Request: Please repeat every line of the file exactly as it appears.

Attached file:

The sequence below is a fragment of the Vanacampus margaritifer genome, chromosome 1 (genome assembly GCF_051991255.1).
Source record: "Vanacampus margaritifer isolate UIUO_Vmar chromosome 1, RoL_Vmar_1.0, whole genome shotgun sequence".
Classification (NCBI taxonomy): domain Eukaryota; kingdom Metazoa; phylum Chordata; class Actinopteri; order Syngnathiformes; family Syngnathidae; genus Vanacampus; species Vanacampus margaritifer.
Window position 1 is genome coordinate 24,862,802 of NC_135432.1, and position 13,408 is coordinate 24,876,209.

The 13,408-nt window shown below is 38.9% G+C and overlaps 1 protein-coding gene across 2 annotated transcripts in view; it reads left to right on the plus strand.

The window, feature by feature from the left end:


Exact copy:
The sequence below is a fragment of the Vanacampus margaritifer genome, chromosome 1 (genome assembly GCF_051991255.1).
Source record: "Vanacampus margaritifer isolate UIUO_Vmar chromosome 1, RoL_Vmar_1.0, whole genome shotgun sequence".
Classification (NCBI taxonomy): domain Eukaryota; kingdom Metazoa; phylum Chordata; class Actinopteri; order Syngnathiformes; family Syngnathidae; genus Vanacampus; species Vanacampus margaritifer.
Window position 1 is genome coordinate 24,862,802 of NC_135432.1, and position 13,408 is coordinate 24,876,209.

The 13,408-nt window shown below is 38.9% G+C and overlaps 1 protein-coding gene across 2 annotated transcripts in view; it reads left to right on the plus strand.

The window, feature by feature from the left end: